2) Keep your carpets uncontaminated by having a 'shoes off' policy in your home, and vacuuming the carpets at least weekly with a HEPA vacuum cleaner. If you have a toddler, wash their hands frequently; if you have a dog, wipe their paws when they have been playing in an area that might have been treated with chemicals.

3) Check with your child's school and with your town, to make sure 2,4-D isn't used on local athletic fields, playgrounds, and parks.

Learn more about 2,4-D on NRDC's website here.

2,4-D product labels 001.jpg2,4-D product labels 002.jpg2,4-D product labels 003.jpg2,4-D product labels 004.jpg2,4-D product labels 005.jpg2,4-D product labels 006.jpg

Share | | |


sharon golganFeb 24 2012 12:45 AM

The EPA has covered the industry's ass on the dioxin issue for 40 years. They have known the results of dioxin exposure because they have done numerous studies that show the health effects of 2,4,D and 2,4,5,T (Agent Orange). Clinton made a promise to those of us in Jacksonville Arkansas that he would see to it the dioxin reassessment would be finalized during his presidency but when it came down to the wire he buried it the same way he buried the incineration of the waste from the production of agent orange right in the middle of Jacksonville, across the street from our hospital, a day care center and elementary school. He lied to the citizens when he was governor and he lied to use when he was president. Now 25 years later the EPA is still turning their heads on all of us who were exposed to the Hercules, Vertac plant that produced more that 1/2 of the agent orange that was sprayed in Vietnam. The kids in Jacksonville have grown up with 3 generations that were exposed to the production of it right in the middle of their town. The town should have been bought our like Love Canal, or Times Beach but the Chamber of Commerce working with the EPA, the Real Estate moguls and our Governor Clinton were able to pretend there were no problems. Mayor of Jacksonville Swaim said he would not be afraid to sprinkle dioxin on his kids breakfast cereal. They are all a bunch of [edited; please no profanity — Switchboard editor] and liars. Don't believe anything your government tells you about how safe these chemicals are. They are deadly and cause many, many. health effects from cancer to babies being borne in Jacksonville with both male and female sex organs, (a condition that new parents wont talk about but happens frequently in Jacksonville.And the only thing they are good for is making the industry rich.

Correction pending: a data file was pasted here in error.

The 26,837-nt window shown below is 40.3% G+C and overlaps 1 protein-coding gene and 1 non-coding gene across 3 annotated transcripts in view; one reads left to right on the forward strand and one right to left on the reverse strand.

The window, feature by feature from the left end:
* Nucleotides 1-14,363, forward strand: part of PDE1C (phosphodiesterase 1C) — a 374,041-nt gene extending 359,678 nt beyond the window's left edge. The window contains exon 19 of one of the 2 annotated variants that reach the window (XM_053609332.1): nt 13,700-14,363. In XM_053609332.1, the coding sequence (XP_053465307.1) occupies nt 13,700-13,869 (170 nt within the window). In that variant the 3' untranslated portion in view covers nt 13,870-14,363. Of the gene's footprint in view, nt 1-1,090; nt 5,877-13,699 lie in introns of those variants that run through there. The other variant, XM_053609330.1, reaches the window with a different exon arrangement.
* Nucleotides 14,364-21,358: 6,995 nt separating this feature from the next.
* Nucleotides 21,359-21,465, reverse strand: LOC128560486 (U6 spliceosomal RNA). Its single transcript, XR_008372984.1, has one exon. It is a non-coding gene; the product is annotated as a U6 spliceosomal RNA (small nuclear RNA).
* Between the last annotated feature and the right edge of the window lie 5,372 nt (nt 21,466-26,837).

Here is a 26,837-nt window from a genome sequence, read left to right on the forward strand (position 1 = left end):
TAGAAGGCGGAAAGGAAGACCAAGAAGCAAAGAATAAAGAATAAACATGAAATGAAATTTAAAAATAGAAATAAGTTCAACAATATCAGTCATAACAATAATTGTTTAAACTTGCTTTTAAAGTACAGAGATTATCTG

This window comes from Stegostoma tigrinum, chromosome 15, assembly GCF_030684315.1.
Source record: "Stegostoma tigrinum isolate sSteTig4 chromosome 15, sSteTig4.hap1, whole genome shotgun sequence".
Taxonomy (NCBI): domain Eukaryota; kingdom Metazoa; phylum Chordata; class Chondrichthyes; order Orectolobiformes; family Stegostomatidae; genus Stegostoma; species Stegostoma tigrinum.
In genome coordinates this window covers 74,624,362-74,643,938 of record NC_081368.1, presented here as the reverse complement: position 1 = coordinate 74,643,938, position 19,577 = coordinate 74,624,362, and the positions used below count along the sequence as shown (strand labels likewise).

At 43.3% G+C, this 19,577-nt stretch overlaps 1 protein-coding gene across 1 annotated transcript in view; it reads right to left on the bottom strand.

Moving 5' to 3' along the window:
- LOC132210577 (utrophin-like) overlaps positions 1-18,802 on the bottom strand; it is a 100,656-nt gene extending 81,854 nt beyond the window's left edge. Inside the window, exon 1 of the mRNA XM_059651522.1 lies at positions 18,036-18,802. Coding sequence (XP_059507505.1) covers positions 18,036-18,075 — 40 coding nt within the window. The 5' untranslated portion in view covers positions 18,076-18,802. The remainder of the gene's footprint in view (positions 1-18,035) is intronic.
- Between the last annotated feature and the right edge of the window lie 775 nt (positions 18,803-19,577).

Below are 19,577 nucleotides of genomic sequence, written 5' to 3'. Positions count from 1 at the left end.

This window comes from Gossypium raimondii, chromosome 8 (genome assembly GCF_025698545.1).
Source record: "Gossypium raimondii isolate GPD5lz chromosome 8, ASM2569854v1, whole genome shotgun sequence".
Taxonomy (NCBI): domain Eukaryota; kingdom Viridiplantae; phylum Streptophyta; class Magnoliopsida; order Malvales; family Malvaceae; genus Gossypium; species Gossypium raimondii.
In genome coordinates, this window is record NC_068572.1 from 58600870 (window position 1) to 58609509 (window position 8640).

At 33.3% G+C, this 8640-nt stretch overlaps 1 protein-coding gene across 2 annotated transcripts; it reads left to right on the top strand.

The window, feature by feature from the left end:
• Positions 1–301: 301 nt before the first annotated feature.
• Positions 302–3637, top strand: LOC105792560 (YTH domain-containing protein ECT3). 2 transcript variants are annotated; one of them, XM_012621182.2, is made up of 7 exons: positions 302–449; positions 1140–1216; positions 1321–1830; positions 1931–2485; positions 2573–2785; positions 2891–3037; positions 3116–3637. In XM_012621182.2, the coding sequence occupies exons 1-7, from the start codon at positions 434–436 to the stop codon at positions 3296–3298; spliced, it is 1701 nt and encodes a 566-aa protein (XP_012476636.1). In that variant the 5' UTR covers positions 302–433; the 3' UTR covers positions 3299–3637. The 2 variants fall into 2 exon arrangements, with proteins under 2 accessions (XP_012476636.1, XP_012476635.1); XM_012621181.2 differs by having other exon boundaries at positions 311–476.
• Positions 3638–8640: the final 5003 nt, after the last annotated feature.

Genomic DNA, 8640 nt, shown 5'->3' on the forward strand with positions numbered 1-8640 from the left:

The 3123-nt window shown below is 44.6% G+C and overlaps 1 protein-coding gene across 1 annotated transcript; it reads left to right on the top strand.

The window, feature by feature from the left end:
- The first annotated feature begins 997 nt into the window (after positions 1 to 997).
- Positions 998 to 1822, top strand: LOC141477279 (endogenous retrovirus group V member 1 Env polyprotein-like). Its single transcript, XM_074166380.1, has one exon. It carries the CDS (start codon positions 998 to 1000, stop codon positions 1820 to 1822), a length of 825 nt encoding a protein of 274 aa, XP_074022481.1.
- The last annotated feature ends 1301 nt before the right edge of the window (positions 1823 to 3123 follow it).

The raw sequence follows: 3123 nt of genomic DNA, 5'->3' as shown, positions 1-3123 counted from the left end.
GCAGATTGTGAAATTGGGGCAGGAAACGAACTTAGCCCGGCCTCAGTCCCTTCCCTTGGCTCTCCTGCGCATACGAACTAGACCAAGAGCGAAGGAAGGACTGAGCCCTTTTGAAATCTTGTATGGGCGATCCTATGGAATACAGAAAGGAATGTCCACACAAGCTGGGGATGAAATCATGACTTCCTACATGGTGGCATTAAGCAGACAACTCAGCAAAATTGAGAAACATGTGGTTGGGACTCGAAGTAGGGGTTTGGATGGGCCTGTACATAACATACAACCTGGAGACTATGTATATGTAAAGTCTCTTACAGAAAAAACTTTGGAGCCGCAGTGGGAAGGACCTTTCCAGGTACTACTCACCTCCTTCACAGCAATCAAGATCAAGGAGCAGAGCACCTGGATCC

LeeFeb 24 2012 06:19 PM

I hear you and sympathize with you about your concerns over what happened to the city you lived in .. but I think its clouded what you think about chemicals in general. 2,4-D in particular is only around as long as it has been .. because it IS a good product .. and it IS safe. The dioxin that was found at low levels in "Agent Orange" was because of the 2,4,5-T in it .. not 2,4-D. I wish people would quit using OLD incorrect information when they talk about 2,4-D.

Please stay concerned about what effects your life .. but do make sure you get up to the date information about the issues you get excited about. Just because NRDC or the Government says something .. don't always believe it at face value .. test it out .. research it .. but I think you'll find that there may be some errors in information on both sides of the line.

Just my 2 cents worth!

Comments are closed for this post.


Switchboard is the staff blog of the Natural Resources Defense Council, the nation’s most effective environmental group. For more about our work, including in-depth policy documents, action alerts and ways you can contribute, visit

Feeds: Stay Plugged In